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Alan Longmire

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Everything posted by Alan Longmire

  1. The second shadow hamon is called utsuri. Hard to tell if that's truly what's there with rhe damascus going on, but most likely it is. I like it, especially the plain antler.
  2. We all have days like that, it's just part of the process. Still annoying, though.
  3. Ooh, shiny! VERY nicely done. I look forward to the sheath.
  4. If you have some brass rod, make a chisel and use that. The brass usually won't scratch the steel. Usually...
  5. That is my understanding. The further east and north you go the more varieties turn up.
  6. +1 for Supergrit. They had the best price for the 50-count sheets last time I checked.
  7. This is all just too cool! When you guys wrap it up this will end up pinned in the History subforum.
  8. "Jambiya" is the Arabic word, Khanjar is the Indo-Persian word.
  9. One simple test to see if it's an austenitic stainless like 300-series or 18-8 etc. is to try to stick a magnet to it. If it sticks, it's hardenable martensitic stainless. If it doesn't, it's austenitic.
  10. That came out great! Looks almost like a really high contrast hamon.
  11. I'd say early 1950s, myself. Score!
  12. That's the decarb line that happens during welding. It's just cosmetic, and it's too late to fix it now. In the future, if you find or suspect you may have two layers of the same alloy touching in a billet, find out for sure before you heat treat. Give it a grind and quick etch. If you see a lighter line where there shouldn't be one, set the forge to a reducing atmosphere and bring the blade to just above critical temperature. Hold for a few minutes, then do a few normalizing cycles. The hold at heat allows carbon migration to take place, which erases the decarb line. Oh, and that line is not between two pieces of 15n20. 15n20 is the naturally bright stuff, and that line is between two pieces of the dark stuff, whatever that is in this billet.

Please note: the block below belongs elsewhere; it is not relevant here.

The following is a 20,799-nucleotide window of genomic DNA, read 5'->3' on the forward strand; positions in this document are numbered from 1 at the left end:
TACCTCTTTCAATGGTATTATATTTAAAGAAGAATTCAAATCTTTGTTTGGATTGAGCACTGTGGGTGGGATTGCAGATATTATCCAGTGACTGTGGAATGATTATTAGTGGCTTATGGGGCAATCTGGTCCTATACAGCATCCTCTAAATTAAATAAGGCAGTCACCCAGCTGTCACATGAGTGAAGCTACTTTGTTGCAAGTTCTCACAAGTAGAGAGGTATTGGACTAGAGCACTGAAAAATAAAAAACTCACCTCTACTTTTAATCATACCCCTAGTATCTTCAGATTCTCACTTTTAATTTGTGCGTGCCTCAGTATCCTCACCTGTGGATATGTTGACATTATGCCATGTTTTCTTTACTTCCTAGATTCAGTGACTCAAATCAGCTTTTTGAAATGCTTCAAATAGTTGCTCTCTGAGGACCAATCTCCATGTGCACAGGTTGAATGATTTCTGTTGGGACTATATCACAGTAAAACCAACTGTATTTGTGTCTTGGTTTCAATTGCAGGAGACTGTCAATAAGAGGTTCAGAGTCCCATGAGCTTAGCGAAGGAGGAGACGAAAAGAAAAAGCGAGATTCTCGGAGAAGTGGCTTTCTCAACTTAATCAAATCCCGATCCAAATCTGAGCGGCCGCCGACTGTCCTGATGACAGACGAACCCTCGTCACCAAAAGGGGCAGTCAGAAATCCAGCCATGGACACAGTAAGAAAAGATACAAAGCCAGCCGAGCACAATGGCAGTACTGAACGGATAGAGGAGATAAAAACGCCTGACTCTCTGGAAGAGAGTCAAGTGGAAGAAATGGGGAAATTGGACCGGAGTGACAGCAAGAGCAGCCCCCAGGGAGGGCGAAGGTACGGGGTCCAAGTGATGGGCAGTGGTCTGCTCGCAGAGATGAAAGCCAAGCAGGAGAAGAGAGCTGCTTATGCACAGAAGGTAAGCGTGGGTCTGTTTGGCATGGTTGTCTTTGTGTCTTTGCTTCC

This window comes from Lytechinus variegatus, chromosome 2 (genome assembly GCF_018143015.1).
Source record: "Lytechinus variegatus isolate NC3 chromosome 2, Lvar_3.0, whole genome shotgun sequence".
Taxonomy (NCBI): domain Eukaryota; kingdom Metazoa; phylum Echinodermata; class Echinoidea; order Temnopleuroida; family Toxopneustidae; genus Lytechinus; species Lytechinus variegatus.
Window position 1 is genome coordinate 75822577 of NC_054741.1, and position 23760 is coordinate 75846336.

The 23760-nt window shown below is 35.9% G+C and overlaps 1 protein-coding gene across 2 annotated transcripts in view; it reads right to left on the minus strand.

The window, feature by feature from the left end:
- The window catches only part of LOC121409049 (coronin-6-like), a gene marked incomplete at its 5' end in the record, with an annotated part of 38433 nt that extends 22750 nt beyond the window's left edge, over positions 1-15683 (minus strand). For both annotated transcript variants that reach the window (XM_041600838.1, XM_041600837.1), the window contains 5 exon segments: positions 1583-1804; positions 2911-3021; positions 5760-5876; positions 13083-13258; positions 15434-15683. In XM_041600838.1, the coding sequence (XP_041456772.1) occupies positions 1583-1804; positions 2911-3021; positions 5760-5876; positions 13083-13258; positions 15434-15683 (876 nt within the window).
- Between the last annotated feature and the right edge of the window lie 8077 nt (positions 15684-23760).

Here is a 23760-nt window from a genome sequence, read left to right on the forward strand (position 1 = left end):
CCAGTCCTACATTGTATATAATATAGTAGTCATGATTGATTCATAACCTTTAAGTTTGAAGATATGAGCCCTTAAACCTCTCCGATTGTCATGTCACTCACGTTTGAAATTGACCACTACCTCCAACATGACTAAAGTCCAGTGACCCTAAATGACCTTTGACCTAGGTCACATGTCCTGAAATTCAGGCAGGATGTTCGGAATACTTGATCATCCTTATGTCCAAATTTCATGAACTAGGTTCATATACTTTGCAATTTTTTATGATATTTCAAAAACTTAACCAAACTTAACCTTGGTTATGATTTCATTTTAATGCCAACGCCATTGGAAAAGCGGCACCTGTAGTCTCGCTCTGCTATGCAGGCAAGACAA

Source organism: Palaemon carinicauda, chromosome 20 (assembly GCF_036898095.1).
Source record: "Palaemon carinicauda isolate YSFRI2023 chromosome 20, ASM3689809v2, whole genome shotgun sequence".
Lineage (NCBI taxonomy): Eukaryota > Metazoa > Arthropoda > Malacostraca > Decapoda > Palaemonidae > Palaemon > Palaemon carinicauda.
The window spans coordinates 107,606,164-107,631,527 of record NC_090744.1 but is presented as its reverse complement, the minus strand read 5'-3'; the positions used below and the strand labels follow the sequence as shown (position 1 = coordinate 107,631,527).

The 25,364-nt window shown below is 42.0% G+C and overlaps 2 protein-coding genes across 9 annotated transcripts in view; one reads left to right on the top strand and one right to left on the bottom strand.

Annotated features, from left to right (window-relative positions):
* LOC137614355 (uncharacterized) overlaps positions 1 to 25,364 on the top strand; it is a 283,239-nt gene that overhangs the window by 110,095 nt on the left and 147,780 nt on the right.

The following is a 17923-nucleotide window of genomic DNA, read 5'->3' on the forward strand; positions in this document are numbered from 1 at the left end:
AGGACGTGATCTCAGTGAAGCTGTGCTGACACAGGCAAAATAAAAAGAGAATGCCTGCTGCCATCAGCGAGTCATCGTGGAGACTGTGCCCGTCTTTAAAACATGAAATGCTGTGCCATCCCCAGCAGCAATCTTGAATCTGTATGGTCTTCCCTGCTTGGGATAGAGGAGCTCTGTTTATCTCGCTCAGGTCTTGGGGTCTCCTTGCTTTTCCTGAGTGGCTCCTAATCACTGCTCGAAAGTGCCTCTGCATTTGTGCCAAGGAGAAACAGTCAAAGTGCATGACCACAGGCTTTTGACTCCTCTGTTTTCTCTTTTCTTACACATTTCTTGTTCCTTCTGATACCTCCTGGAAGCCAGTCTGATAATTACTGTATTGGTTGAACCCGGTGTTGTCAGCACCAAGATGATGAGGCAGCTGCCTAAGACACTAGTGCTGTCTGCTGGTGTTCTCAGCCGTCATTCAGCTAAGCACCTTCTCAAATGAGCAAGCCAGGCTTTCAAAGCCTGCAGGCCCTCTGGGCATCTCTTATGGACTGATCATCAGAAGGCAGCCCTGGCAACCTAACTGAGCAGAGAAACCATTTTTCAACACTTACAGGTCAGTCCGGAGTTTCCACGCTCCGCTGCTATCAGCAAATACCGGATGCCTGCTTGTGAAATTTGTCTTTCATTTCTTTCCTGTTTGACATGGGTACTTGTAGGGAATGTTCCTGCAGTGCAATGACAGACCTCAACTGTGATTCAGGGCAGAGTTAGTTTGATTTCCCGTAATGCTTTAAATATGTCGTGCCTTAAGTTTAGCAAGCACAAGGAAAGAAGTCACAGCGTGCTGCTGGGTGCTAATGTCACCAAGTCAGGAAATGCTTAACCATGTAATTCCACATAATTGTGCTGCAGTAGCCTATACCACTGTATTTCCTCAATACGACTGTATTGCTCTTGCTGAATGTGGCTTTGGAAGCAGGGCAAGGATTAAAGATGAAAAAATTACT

13. You may be able to get the grain a little finer, but it looks good as-is. That steel is most likely (98% chance) 15n20. Look closely at the band, it may have the word "Uddeholm" lightly etched on it. If so, that's 100% chance it's 15n20. And listen to Chris about the edge, he teaches wood carving!
  14. I can't help with grounding the outlet (and with 240v a three-prong plug is hot-hot-neutral), but the machine ground Joshua mentioned is easy enough. Get some heavy (8 or 10 gauge) copper wire and attach one end to the grinder frame. Run the other end to a ground rod driven into, well, the ground. Ground rods are a 6-foot length of copper-plated 1/2 or 5/8 mild steel round bar. This ensures that in the event of a short the current finds an easier way to ground than through you. Before I did a machine ground on my grinder it would zap me just from static buildup.
  15. All you can do to stabilized wood is sand it fine and buff to a shine. It's mostly plastic, after all.
  16. Love the hybrid techniques, Gary. Whatever works!
  17. Plus I think VFDs require a ground. Not that that's hard to do, just thought I'd mention it.
  18. It occurred to me overnight that you may have been thinking of a vertical heat-treat forge where the blade hangs inside. Those are great, but the guy I was talking about holds the blade horizontally and strokes it back and forth through the body of the forge. The idea behind this kind of vertical forge is that by having the burner at the bottom of a tube and the openings at the top, you get a clean, even heat and reducing atmosphere, plus if you're welding up a billet the flux falls away rather than gobbing on the floor.
  19. That's always an option for longer sections. My pile is of mostly sub-2" chunks.
  20. Yay dog! And yes, a farrier rasp can remove serious steel, especially if the steel is hot.
  21. The forge is just what gives the heat. It's what you do with it that matters.
  22. Hmmm.... IF it holds together you might be able to save it, but it looks like a slightly-too-cold twist is shearing every third twist line towards the left side of the picture. The only way to fix that that I know of 9and I'm open to suggestions!) is to flat-grind until all the scale is gone. This won't leave you with a lot of thickness to work with, and if that is shearing, you'll need to weld it to something else sooner than later. If it's just deep grooves you're good to go. Once you de-scale, of course. I have a small pile of sheared twist sections under the vise. It happens.
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